A regional political figure has warned the main opposition National Democratic Congress (NDC) of Dickon Mitchell that it has to “up the political tempo” in order to defeat the incumbent New National Party (NNP) of Prime Minister Dr. Keith Mitchell in the upcoming general election.
“(Dr. Mitchell) ain’t hard to take down but you have to do the work,” he told THE NEW TODAY in an exclusive interim.
He urged all 15 NDC candidates selected to contest the poll to begin the process of identifying their votes to stand a chance on Election Day against the NNP which won all the seats in the 2013 and 2018 general election.
“That is the most critical thing – know who you are bringing out to vote on Election Day – there is no glamour in that,” he said.
Describing this aspect as “the most basic thing,” in electioneering, however, the experienced political figure believes that it is not seen by many persons involving in politics as “the sexiest thing” in the political campaign but it is very important as one has “to sit down and identify” the potential voters.
He stated that each NDC candidate has to find the discipline “to sit down in a room in a Polling Division with 12 to 15 people and you identifying your votes in that community.”
He suggested that the candidates and his/her team must “know where they are, who they are – you know who you have to contact, who wants to see you, who you don’t even have to tell a word on Election Day – they going out and vote.”
You (must) know all of these stages and that is where your Election Day machinery comes into play because if you don’t have an Election Day machinery you have to wait until the results to know if you win or lose or your situation.
You have to be pro-active. So go out there and identify your votes, identify your support, and know their locations and you have your 15-member team of people who know them – some of them might be living outside of the constituency but every vote is important. You have to know how to get them, and you must know how to contact them.
According to the regional political figure, this aspect of the electioneering is seen by many as “the boring part of the politics but it is the most important part.”
He warned the NDC to guard against just concentrating on political marketing, as well as “the glamour like wearing jerseys and t-shirts and going on the motorcades, people seeing you, and making nice speeches on the political platform.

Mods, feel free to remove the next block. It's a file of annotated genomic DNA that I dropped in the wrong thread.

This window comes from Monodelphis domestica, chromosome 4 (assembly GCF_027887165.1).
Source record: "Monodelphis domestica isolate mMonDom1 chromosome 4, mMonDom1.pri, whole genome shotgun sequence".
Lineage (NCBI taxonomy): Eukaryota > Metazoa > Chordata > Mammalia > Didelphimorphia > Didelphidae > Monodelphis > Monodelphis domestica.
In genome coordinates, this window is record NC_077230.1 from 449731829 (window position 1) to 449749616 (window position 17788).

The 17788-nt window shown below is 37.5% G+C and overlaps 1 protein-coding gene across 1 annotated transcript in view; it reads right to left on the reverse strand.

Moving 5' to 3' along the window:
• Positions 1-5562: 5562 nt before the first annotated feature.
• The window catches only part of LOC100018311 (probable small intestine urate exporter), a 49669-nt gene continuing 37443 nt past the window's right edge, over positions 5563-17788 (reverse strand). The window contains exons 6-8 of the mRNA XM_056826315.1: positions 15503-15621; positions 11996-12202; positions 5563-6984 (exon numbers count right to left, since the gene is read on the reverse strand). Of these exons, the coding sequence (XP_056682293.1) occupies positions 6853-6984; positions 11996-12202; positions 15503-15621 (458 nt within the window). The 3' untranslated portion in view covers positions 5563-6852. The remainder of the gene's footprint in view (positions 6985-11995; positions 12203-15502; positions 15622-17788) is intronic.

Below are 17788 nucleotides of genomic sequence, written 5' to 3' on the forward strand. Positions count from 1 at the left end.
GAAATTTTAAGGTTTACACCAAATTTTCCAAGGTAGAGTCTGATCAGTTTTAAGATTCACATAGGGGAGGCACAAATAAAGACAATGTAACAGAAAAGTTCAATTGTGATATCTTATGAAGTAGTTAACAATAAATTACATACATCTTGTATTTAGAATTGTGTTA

That is good but knowing where your Election Day machinery comes into play. Until you know who you bringing out to vote – know where your voters are, who on wheel chair, who can’t walk properly and need help, who needs to take their medication by 10 o’clock.
You nail down the thing to the T. Some people cannot go and stand up in the line for long like the senior people – you have to give them some priority. You have to understand the voting pattern – by 10 o’clock the line should slow down and you have to know who to bring out around that time to vote for you.
You have to get people to assist the senior people by putting them into the bus to go to the polling station and then back home. All these have to be organised in advanced of Election Day.
You also have to have people helping you to deal with voters who normally gets excited because of the occasion. If your Election Day machinery is not in place, your whole Election Day thing will be in shambles. That is the key to nail down”.
The regional political figure reminded Congress that Election Day boils down to a Numbers game.
He said the NDC is doing a good job at the moment in the area of marketing and defeating PM Mitchell “in the media war.”
“They are good at that but that is not the part that win elections – it is the ground game. That is how you win it,” he said.
Congress has been regrouping in the past seven months under a virtually newcomer into the political arena, 44-year old attorney-at-law Dickon Mitchell who has brought on board with him several youngsters.
THE NEW TODAY understands that a recent Opinion Poll conducted for NNP shows that the upcoming general election is too close to call with the ruling party leading in only eight of the fifteen constituencies – St George North-west, Town of St George, St. George South-east and the four constituencies in St Andrew.
After its 15-0 clean sweep of the polls in 1999, the NNP only managed to scrape through the next election in 2003 with a close 8-7 victory.